Copyright and Giving Credit were Credit is Due

Lighting Crew on the set of Australian motion picture film, Summer Coda, directed by Richard GrayCanon 5D Mark II camera and Canon 24-105mm f4 IS lens @ 105mm. Exposure Details: 1/13 second @ f4 ISO 800

A friend of mine, Brent, a Canadian fashion photographer posted on Facebook recently how disappointed he was at having is work published, but uncredited, time and time again. I felt very sorry for Brent and decided to lend support, the best way I can, with an article based upon my own experiences in the photography industry.

Have you ever seen images you've made reproduced without being credited to you, the maker of the image? This is a real and significant problem for all photographs, particularly the working pro. I've worked on occasions as a stills photographer on TV and film and am not aware of ever being credited, despite agreements to do so, for my work. I'm talking about having my name and/or that of my business appearing as a caption on the bottom of a photo published in a magazine or newspaper. My name has been up on the big screen, which is the sort of thing that makes your mum happy, but the promotional value associated with a byline cannot be understated. Can you imagine the trouble if a writer, director or actor wasn't credited for their work? But for the stills photographer, at the bottom of the food chain - Well, you know.

The problem, particularly in countries like Australia where there's very little money in the film industry, is that photographers are all too often paid peanuts or not at all. And, in fairness, they're not the only ones. Young folks, new to the industry, are often prepared to work for free as a way of gaining valuable on the job experience. Days are long and conditions, particularly on location, can be brutal. Historically this was also the way many commercial and advertising photographers would enter the industry. In some cases they'd be expected to work for a year or more to earn their strips, by which stage they should have acquired the skills and techniques to really assist rather than just make coffee, move furniture and run errands. The smart ones also spent their time building up valuable client contacts so as to make the transition from assistant to working pro somewhat easier.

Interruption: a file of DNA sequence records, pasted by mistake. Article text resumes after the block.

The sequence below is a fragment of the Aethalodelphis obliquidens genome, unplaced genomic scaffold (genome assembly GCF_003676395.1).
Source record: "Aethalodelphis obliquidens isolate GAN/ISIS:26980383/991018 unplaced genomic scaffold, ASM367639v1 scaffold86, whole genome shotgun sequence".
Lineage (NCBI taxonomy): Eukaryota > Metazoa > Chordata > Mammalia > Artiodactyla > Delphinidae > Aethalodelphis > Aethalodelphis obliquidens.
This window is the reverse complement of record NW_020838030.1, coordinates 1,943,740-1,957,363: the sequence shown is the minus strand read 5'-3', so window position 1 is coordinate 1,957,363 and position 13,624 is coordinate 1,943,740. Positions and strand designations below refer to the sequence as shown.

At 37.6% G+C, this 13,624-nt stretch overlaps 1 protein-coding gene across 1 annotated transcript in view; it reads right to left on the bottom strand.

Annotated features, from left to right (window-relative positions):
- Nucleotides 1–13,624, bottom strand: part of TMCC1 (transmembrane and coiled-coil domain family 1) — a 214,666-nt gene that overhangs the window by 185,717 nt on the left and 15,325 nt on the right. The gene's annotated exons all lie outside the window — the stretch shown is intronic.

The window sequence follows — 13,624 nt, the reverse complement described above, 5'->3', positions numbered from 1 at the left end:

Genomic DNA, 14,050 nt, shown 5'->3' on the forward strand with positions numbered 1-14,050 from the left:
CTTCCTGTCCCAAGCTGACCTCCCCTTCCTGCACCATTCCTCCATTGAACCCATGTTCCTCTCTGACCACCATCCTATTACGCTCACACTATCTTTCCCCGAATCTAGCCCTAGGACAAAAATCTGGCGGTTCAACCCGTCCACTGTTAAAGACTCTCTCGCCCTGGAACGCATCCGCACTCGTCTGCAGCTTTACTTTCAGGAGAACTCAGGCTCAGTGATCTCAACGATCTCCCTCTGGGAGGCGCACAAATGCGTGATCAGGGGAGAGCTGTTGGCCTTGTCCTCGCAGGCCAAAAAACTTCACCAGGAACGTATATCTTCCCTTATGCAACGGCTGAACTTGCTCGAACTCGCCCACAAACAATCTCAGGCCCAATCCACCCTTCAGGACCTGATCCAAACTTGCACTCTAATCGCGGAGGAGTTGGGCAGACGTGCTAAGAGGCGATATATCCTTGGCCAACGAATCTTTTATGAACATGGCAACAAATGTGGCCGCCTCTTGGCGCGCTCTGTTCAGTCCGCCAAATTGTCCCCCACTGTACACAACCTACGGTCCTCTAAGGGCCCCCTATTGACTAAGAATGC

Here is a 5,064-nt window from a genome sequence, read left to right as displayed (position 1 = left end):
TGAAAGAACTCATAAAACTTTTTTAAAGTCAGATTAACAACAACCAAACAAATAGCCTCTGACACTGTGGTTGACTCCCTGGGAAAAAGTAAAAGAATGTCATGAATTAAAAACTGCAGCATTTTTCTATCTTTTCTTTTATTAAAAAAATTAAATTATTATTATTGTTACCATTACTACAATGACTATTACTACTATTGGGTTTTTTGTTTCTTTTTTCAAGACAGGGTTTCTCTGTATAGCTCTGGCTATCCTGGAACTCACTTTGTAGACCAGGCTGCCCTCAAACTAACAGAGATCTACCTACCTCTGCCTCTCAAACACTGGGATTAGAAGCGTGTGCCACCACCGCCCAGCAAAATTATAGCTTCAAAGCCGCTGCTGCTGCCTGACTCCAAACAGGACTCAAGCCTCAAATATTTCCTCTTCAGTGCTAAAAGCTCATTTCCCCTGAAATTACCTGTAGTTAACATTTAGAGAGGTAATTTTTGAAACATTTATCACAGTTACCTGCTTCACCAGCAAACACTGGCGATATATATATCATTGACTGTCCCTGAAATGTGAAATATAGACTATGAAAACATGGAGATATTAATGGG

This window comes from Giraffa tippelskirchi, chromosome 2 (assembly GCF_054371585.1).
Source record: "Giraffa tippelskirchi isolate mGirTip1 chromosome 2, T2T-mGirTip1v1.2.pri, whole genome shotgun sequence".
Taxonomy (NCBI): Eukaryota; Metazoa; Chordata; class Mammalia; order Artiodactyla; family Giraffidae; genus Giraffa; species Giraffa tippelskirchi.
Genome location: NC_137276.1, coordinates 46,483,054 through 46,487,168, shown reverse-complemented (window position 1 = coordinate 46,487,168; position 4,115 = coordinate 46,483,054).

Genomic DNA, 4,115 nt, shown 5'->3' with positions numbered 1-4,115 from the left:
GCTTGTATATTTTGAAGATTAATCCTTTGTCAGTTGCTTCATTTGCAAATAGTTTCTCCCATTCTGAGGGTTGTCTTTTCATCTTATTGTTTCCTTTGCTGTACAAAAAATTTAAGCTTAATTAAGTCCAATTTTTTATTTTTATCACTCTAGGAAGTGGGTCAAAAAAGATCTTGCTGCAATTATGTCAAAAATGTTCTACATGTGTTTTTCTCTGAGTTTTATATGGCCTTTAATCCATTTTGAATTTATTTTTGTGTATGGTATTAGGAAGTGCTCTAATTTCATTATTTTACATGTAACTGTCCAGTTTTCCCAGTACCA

From my own experience it can be the fault of staff at the newspaper or magazine in question, or even the publicist associated with the project. They just don't care. There's a simple lesson my mum gave me when I was a kid that has largely framed the way I interact, in business and socially, with other people.

"How would you feel if your were in their position and they did that to you."

I reckon I only had to hear that little speech once or twice before I got it.

It's usually true to say that, as well as a full-on introduction to the industry, working on a film set puts you in contact with truly fantastic people. You'll likely make great friends. I've met some amazing people on set, actors and crew alike. But don't be fooled, there's nothing exotic about it. It's a real grind and provides, from a still photographers point of view, very limited opportunities to do really good work. But then there's always hacky sack. Fortunately, in addition to a range of images required for promotion and publication, I've been encouraged to produce a behind the scenes record of the crew. I've found this kind of documentary work to be great fun and personally rewarding. What's more the crew appreciate the attention being placed on them, for a change.

The irony is that working for free is unlikely to gain you the respect you need to be able to do the job you're required to do. And, assuming you're able to make the images needed, to be credited for your work is perhaps the best way you have for gaining paid work in the future. The fact that no credit is given, despite agreements to the contrary, eliminates this significant promotional tool.

If you think working in this way is worth the experience then, by all means, go ahead. But ensure you get a written agreement that relates to any benefits (e.g. bylines/captions on images published in the media) you were promised. And never sign any agreement, particularly at the last minute once you've agreed to do the project, that effectively gives away copyright on your own images. It's unbelievable what people will try to pull and, despite unrealistic expectations from actors agents and the like, you have your rights which you'd be crazy to surrender. That's not to say that you wouldn't agree not to publish certain images up till the time the film is released. After all you'd want to be respectful of the needs of others.

I'd like to put a question to all those people who rob aspiring photographers of their due recognition and previously agreed to promotional opportunities by failing to credit their work. Did your mum or dad not provide you with this lesson, or is it that you simply don't care?

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Glenn Guy, Travel Photography Guru